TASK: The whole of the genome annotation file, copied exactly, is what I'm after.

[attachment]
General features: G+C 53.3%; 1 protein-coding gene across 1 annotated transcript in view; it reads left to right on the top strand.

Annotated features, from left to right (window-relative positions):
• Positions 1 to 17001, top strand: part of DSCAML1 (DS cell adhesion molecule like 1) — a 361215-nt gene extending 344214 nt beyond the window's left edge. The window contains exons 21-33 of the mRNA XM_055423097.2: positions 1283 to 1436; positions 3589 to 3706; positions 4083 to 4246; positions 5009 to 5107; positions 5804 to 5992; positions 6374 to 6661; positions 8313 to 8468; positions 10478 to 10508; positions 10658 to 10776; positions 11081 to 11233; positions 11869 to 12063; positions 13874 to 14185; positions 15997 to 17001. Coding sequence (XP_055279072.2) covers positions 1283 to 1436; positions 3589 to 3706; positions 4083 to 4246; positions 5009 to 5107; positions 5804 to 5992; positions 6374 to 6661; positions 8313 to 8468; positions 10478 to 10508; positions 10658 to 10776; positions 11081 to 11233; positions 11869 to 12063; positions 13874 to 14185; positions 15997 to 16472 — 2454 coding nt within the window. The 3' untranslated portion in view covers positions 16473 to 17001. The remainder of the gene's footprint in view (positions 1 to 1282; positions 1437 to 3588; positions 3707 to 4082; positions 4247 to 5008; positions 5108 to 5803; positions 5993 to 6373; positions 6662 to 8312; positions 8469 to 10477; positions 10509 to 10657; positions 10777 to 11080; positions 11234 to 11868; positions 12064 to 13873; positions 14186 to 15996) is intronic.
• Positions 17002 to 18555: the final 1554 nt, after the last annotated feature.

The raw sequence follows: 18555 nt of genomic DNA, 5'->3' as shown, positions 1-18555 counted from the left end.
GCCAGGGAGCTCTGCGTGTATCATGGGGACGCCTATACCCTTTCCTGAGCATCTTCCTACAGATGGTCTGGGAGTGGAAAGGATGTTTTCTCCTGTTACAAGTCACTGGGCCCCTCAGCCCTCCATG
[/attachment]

General features: G+C 53.3%; 1 protein-coding gene across 1 annotated transcript in view; it reads left to right on the top strand.

Annotated features, from left to right (window-relative positions):
• Positions 1 to 17001, top strand: part of DSCAML1 (DS cell adhesion molecule like 1) — a 361215-nt gene extending 344214 nt beyond the window's left edge. The window contains exons 21-33 of the mRNA XM_055423097.2: positions 1283 to 1436; positions 3589 to 3706; positions 4083 to 4246; positions 5009 to 5107; positions 5804 to 5992; positions 6374 to 6661; positions 8313 to 8468; positions 10478 to 10508; positions 10658 to 10776; positions 11081 to 11233; positions 11869 to 12063; positions 13874 to 14185; positions 15997 to 17001. Coding sequence (XP_055279072.2) covers positions 1283 to 1436; positions 3589 to 3706; positions 4083 to 4246; positions 5009 to 5107; positions 5804 to 5992; positions 6374 to 6661; positions 8313 to 8468; positions 10478 to 10508; positions 10658 to 10776; positions 11081 to 11233; positions 11869 to 12063; positions 13874 to 14185; positions 15997 to 16472 — 2454 coding nt within the window. The 3' untranslated portion in view covers positions 16473 to 17001. The remainder of the gene's footprint in view (positions 1 to 1282; positions 1437 to 3588; positions 3707 to 4082; positions 4247 to 5008; positions 5108 to 5803; positions 5993 to 6373; positions 6662 to 8312; positions 8469 to 10477; positions 10509 to 10657; positions 10777 to 11080; positions 11234 to 11868; positions 12064 to 13873; positions 14186 to 15996) is intronic.
• Positions 17002 to 18555: the final 1554 nt, after the last annotated feature.

The raw sequence follows: 18555 nt of genomic DNA, 5'->3' as shown, positions 1-18555 counted from the left end.
GCCAGGGAGCTCTGCGTGTATCATGGGGACGCCTATACCCTTTCCTGAGCATCTTCCTACAGATGGTCTGGGAGTGGAAAGGATGTTTTCTCCTGTTACAAGTCACTGGGCCCCTCAGCCCTCCATG